I am always learning how to write.
It does get easier, but there’s always another mountain to climb.
For right now, for example, I feel like I’ve got appeal letters nailed, but I’m learning how to write a screenplay.
In our nonprofits, we have to write all the time. Grant proposals. Enewsletters. Appeal letters. Annual reports. Not to mention all of the little tasks that go into making flyers for our nonprofits, thank you notes, annual fund campaigns, and a dozen other ways.
So we have to become better writers, always.
If you too are learning how to write, then this passage from Robert Daley’s FASCINATING autobiography, “Writing on the edge” might speak to you.
“I ought to be better at the conjuring up of emotions, because it is what I do every day.
A novel is a succession of specific scenes, each one designed to evoke in the reader’s head whatever emotions the novelist is trying to put there. To the reader these emotions may seem to occur spontaneously, and if the novelist is good enough so they should, but the process is calculated.
In each scene the novelist selects and arranges the details that make the emotion, and the job would be easy if the details he needed were properly labelled. But they are not. Some will work, and some won’t. Figuring out which do, which don’t, and which order to put them in-that’s what’s hard.
A novelist is a person who tries to twist and hammer details into emotion.
He can work all day on a single paragraph only to conclude that the details in hand won’t do what he wants them to do.
They’re the wrong ones, or he doesn’t have enough of them, and everything stops while he dredges up some more.
The emotion-I’ve said this before, but it can’t be said often enough-is in the details.
This is everywhere and always true in fiction, but even in non-fiction articles one seeks to evoke an emotional response from the reader.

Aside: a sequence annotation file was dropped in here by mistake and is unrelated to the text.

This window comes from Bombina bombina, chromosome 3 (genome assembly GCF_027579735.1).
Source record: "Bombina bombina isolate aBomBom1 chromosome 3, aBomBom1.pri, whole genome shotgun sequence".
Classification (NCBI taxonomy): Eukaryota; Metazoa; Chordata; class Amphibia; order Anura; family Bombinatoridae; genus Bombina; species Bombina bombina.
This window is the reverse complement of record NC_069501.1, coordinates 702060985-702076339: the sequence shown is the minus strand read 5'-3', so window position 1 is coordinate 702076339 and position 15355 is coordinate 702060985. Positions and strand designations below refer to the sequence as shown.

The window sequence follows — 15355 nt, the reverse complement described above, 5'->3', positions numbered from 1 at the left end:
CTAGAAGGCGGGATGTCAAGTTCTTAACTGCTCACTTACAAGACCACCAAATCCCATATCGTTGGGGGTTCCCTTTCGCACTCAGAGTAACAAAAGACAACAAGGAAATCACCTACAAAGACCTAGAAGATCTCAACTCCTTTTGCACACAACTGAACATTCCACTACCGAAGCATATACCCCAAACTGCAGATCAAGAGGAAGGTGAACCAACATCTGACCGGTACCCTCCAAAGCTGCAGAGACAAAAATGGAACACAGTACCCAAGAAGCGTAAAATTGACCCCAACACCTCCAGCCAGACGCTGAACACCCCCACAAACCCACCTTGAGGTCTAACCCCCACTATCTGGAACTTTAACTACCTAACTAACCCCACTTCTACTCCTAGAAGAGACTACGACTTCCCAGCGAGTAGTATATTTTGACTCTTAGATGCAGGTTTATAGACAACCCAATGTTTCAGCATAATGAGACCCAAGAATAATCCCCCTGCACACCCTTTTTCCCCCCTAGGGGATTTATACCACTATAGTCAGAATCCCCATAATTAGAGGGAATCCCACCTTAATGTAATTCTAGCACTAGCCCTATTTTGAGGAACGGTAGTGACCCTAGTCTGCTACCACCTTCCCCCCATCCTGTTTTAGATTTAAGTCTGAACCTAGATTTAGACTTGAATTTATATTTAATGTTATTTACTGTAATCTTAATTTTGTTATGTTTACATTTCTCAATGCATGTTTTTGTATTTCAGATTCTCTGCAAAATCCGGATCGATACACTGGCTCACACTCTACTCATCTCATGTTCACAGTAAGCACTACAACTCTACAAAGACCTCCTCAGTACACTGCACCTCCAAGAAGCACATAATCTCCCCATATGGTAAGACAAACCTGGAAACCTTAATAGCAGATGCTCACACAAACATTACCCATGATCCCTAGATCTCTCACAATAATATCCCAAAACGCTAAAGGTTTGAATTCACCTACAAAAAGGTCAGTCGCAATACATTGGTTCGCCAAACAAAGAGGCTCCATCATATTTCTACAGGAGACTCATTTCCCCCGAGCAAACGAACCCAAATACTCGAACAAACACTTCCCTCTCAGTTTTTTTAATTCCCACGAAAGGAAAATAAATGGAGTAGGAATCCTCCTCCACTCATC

I am not interested in wowing the reader with the speed and intricacy of my steel trap mind.
To fill a book or article or story with intellectual tricks seems to me a spurious way of doing business.
The purpose of literature is to make people feel-feel first, and think only afterwards.
If the emotions evoked are genuine, plenty of ideas will be implicit in them.
After putting the book down the reader will-or at least should-brood about whatever emotions have just moved him.
The thoughts and ideas should then come by themselves.
The author must attack through the nerve endings, not the brain cells.
Emotion first, thought later. This is hard enough to do.
To reverse the order is, most times, nearly always in fact, impossible.
Literature is an art form, not an intellectual exercise.
Art is the communication of emotion from the artist to the recipient.
And that, to me, is the only goal an artist ought to have.”
Want to buy Robert Daley’s autobiography? Here’s where you can buy it. It will open up your world.
This man has interviewed Cassius Clay before he was Muhammad Ali, he followed Grand Prix drivers all up and down Italy and France, he met Papa Hemingway and ran with the bulls.
He even was a police commissioner for the NYPD when two mafia dons were killed! And of course, you may have heard of some of his books and movies, Year of the Dragon, among others.
The advice Robert Daley gives here could apply DIRECTLY to our nonprofit writing.
We need to make people feel. We MUST make them feel, or else they won’t act.
Recently I wrote a fundraising email for a campaign that talked about the suicide of a young man.
It was hard to write. It was hard to make sense of the tragedy, so far removed from it. I did my best, but I know I could have done better.
The donations had been stalled for a couple of days, but as soon as that email was sent out, the crowdfunding campaign got more donations. Within minutes.
Try starting with the details, starting with the emotion, in your next fundraising communication. Tell me how it goes.
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